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Matchup to Watch: Nate Stanley vs. Everybody

It’s now or never for the Hawkeye senior

NCAA Football: Purdue at Iowa Jeffrey Becker-USA TODAY Sports

The best quarterbacks the Iowa Hawkeyes have had under Kirk Ferentz have made their own luck. Since 1999, Iowa has never had the best playcallers or a cadre of elite skill guys so the person who most defines a Hawkeye season is the one under center. It ultimately comes down to one question:

Does everyone in the stadium believe you can make the play when the game is on the line?

In 2015, C.J. Beathard showed he could early with two scrambles against Iowa State and led that comeback. The 2015 team played most of it from ahead but part of the reason MSU felt so compelled to run the clock as close to 0:00 as possible is because they had already been snakebitten once and refused to do so again. “12-0” lives on.

Just over 10 years ago, Ricky Stanzi completed a slant pass which will go down in infamy. Despite his mediocre stats and legendary Rick Sixes in 2009, there was an eerie calm about him with the game on the line, culminating in an Orange Bowl.

2004 (Iowa’s last conference championship) was the ultimate Hawkeye team who could build a lead and sit on the opponent like an older brother a sibling but Drew Tate had moxie despite his small frame. Though they lost the tiebreaker to Michigan, preventing a trip to Pasadena, the season ended on as memorable a victory as any in my lifetime.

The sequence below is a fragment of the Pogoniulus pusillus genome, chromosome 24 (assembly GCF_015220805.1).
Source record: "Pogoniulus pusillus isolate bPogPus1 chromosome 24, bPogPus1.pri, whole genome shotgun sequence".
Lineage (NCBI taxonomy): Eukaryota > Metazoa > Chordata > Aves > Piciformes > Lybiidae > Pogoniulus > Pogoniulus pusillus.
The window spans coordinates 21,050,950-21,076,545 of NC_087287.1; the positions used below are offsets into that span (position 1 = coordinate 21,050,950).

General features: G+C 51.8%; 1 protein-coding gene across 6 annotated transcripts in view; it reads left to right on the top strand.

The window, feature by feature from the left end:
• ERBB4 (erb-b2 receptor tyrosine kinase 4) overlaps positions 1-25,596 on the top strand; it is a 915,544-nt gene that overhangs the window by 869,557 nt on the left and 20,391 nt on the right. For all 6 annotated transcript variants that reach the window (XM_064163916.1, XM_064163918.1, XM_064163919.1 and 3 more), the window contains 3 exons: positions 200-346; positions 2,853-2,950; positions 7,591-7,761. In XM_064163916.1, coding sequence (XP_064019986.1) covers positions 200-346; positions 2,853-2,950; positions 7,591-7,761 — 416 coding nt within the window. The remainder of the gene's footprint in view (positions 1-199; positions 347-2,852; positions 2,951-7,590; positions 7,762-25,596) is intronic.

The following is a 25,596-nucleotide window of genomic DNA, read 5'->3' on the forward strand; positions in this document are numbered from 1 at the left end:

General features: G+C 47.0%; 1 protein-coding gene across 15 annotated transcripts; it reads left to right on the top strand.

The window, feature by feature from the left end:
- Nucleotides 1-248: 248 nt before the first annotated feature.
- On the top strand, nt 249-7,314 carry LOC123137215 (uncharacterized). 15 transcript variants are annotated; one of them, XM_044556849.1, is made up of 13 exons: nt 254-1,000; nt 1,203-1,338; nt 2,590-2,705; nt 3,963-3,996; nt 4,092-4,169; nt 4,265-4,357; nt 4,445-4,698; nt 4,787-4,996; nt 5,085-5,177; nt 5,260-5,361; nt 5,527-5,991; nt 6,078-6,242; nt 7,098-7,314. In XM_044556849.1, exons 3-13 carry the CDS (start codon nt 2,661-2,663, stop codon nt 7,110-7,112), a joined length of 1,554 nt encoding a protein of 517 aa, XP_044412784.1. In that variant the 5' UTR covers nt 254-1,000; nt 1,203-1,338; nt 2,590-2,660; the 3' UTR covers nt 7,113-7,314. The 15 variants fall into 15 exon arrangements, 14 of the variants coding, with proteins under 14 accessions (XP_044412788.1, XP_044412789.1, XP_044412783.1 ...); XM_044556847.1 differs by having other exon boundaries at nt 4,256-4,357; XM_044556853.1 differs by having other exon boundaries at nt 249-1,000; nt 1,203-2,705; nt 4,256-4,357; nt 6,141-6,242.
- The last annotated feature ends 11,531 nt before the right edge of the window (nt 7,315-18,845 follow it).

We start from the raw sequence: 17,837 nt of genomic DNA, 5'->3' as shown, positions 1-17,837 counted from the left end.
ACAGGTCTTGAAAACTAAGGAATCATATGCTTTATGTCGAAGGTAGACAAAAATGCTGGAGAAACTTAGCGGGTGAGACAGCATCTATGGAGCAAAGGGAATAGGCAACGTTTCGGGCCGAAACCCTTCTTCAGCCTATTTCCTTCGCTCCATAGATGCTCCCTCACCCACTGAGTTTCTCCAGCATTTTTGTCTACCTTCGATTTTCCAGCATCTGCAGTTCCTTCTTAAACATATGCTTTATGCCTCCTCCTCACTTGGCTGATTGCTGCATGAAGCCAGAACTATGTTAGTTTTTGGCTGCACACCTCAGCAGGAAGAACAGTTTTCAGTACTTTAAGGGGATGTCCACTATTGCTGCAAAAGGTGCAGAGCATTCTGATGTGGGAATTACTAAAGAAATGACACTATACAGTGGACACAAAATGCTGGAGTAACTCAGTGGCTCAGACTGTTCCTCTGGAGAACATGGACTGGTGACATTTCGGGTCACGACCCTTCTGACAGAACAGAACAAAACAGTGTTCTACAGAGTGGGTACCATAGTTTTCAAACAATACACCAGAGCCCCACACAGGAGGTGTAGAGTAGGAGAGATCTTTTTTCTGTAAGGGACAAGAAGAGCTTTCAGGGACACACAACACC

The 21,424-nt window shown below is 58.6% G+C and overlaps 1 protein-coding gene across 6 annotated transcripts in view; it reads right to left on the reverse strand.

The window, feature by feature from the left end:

And of course, 2002. Brad Banks and his Heisman runner-up season. It started pretty bumpy! But after an overtime victory at Penn State and a comeback win against Purdue, he had the Hawkeye offense humming its way to 37.2 points/game (still a Ferentz high) and Iowa’s first conference championship under Ferentz.

The next four games will define whether past Stanley moments are remembered fondly or with an aura of “what if” surrounding them.

This is not to say Nate Stanley hasn’t had a good career as a Hawkeye. He’s undoubtedly done that. Barring a repeat of 2017’s performance in Madison, he’ll leave Wisconsin as the #3 passer in Iowa history. Despite an underwhelming statistical accumulation his senior year, he’s still just 12 TDs shy of tying Chuck Long’s record. He’s on pace for the third best season from a passing yardage perspective in Hawkeye history (#1 in the non-Chuck division).

Yet, he hasn’t cemented his status as a truly great Hawkeye. That can only come with some semblance of a regular season championship. But he has shown flashes in pressure situations.

Against OSU in 2017, he was phenomenal and got the ball to his playmakers en route to 5 TDs. He performed calmly and cooly in last season’s Outback Bowl. In both games at Iowa State, he’s made high-level throws on the way to comeback victories.

But his quote-unquote moments end there. Nothing has transcended each game at hand into a larger indicator of who he is.

Time and again, he has had the opportunity away from Iowa City against the cream of the Big Ten crop and he has performed... erratically:

  • 2017 @ Wisconsin: 8/24, 41 yards, 1 INT
  • 2018 @ Penn State: 18/49, 205 yards, 2 INT
  • 2019 @ Michigan: 23/42, 260 yards, 3 INT

Yes, these teams are better so it’s going to be more difficult for him (and others) to perform well. But there is something eminently unique about the quarterback position: he can write his own legacy.

With four games left and no losses left to give, closing out the season 4-0 - and making the plays when it counts more than ever - will etch Stanley’s name into Hawkeye lore.